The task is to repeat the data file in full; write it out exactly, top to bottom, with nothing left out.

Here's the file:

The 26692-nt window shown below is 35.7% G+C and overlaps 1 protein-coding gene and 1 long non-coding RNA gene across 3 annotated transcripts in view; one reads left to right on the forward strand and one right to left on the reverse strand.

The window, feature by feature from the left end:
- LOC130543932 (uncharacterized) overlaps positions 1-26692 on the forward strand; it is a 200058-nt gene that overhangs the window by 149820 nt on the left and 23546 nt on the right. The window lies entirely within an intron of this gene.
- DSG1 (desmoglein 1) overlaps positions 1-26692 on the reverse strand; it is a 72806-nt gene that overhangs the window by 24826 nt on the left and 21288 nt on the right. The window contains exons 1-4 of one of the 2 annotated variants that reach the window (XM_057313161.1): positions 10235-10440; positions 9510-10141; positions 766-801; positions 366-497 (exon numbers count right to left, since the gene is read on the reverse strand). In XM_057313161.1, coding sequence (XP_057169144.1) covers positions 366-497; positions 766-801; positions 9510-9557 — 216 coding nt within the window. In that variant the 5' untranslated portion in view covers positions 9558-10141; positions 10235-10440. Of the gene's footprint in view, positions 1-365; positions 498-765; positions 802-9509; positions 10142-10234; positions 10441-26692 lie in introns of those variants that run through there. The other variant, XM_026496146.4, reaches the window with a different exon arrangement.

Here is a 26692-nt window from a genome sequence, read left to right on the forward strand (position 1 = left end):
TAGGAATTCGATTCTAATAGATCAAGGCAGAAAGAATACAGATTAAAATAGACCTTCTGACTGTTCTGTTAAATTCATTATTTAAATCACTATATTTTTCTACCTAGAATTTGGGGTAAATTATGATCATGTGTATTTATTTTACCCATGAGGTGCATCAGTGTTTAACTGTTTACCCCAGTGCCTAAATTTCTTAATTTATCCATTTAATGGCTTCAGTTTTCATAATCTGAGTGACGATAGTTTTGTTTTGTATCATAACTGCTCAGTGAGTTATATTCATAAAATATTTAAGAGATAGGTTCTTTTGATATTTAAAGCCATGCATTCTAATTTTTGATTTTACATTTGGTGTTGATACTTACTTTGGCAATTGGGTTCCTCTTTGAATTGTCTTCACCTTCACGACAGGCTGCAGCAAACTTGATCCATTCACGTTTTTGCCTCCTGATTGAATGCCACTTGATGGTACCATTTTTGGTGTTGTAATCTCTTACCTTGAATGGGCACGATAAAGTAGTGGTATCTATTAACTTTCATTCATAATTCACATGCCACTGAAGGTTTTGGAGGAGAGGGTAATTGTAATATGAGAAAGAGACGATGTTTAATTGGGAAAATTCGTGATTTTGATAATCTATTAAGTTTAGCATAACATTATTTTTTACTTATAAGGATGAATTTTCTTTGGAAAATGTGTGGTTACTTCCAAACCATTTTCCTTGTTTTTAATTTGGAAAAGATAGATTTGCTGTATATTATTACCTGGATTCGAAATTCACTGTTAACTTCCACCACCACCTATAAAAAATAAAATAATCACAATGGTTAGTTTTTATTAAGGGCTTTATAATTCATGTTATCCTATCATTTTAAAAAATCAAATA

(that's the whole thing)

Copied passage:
The 26692-nt window shown below is 35.7% G+C and overlaps 1 protein-coding gene and 1 long non-coding RNA gene across 3 annotated transcripts in view; one reads left to right on the forward strand and one right to left on the reverse strand.

The window, feature by feature from the left end:
- LOC130543932 (uncharacterized) overlaps positions 1-26692 on the forward strand; it is a 200058-nt gene that overhangs the window by 149820 nt on the left and 23546 nt on the right. The window lies entirely within an intron of this gene.
- DSG1 (desmoglein 1) overlaps positions 1-26692 on the reverse strand; it is a 72806-nt gene that overhangs the window by 24826 nt on the left and 21288 nt on the right. The window contains exons 1-4 of one of the 2 annotated variants that reach the window (XM_057313161.1): positions 10235-10440; positions 9510-10141; positions 766-801; positions 366-497 (exon numbers count right to left, since the gene is read on the reverse strand). In XM_057313161.1, coding sequence (XP_057169144.1) covers positions 366-497; positions 766-801; positions 9510-9557 — 216 coding nt within the window. In that variant the 5' untranslated portion in view covers positions 9558-10141; positions 10235-10440. Of the gene's footprint in view, positions 1-365; positions 498-765; positions 802-9509; positions 10142-10234; positions 10441-26692 lie in introns of those variants that run through there. The other variant, XM_026496146.4, reaches the window with a different exon arrangement.

Here is a 26692-nt window from a genome sequence, read left to right on the forward strand (position 1 = left end):
TAGGAATTCGATTCTAATAGATCAAGGCAGAAAGAATACAGATTAAAATAGACCTTCTGACTGTTCTGTTAAATTCATTATTTAAATCACTATATTTTTCTACCTAGAATTTGGGGTAAATTATGATCATGTGTATTTATTTTACCCATGAGGTGCATCAGTGTTTAACTGTTTACCCCAGTGCCTAAATTTCTTAATTTATCCATTTAATGGCTTCAGTTTTCATAATCTGAGTGACGATAGTTTTGTTTTGTATCATAACTGCTCAGTGAGTTATATTCATAAAATATTTAAGAGATAGGTTCTTTTGATATTTAAAGCCATGCATTCTAATTTTTGATTTTACATTTGGTGTTGATACTTACTTTGGCAATTGGGTTCCTCTTTGAATTGTCTTCACCTTCACGACAGGCTGCAGCAAACTTGATCCATTCACGTTTTTGCCTCCTGATTGAATGCCACTTGATGGTACCATTTTTGGTGTTGTAATCTCTTACCTTGAATGGGCACGATAAAGTAGTGGTATCTATTAACTTTCATTCATAATTCACATGCCACTGAAGGTTTTGGAGGAGAGGGTAATTGTAATATGAGAAAGAGACGATGTTTAATTGGGAAAATTCGTGATTTTGATAATCTATTAAGTTTAGCATAACATTATTTTTTACTTATAAGGATGAATTTTCTTTGGAAAATGTGTGGTTACTTCCAAACCATTTTCCTTGTTTTTAATTTGGAAAAGATAGATTTGCTGTATATTATTACCTGGATTCGAAATTCACTGTTAACTTCCACCACCACCTATAAAAAATAAAATAATCACAATGGTTAGTTTTTATTAAGGGCTTTATAATTCATGTTATCCTATCATTTTAAAAAATCAAATA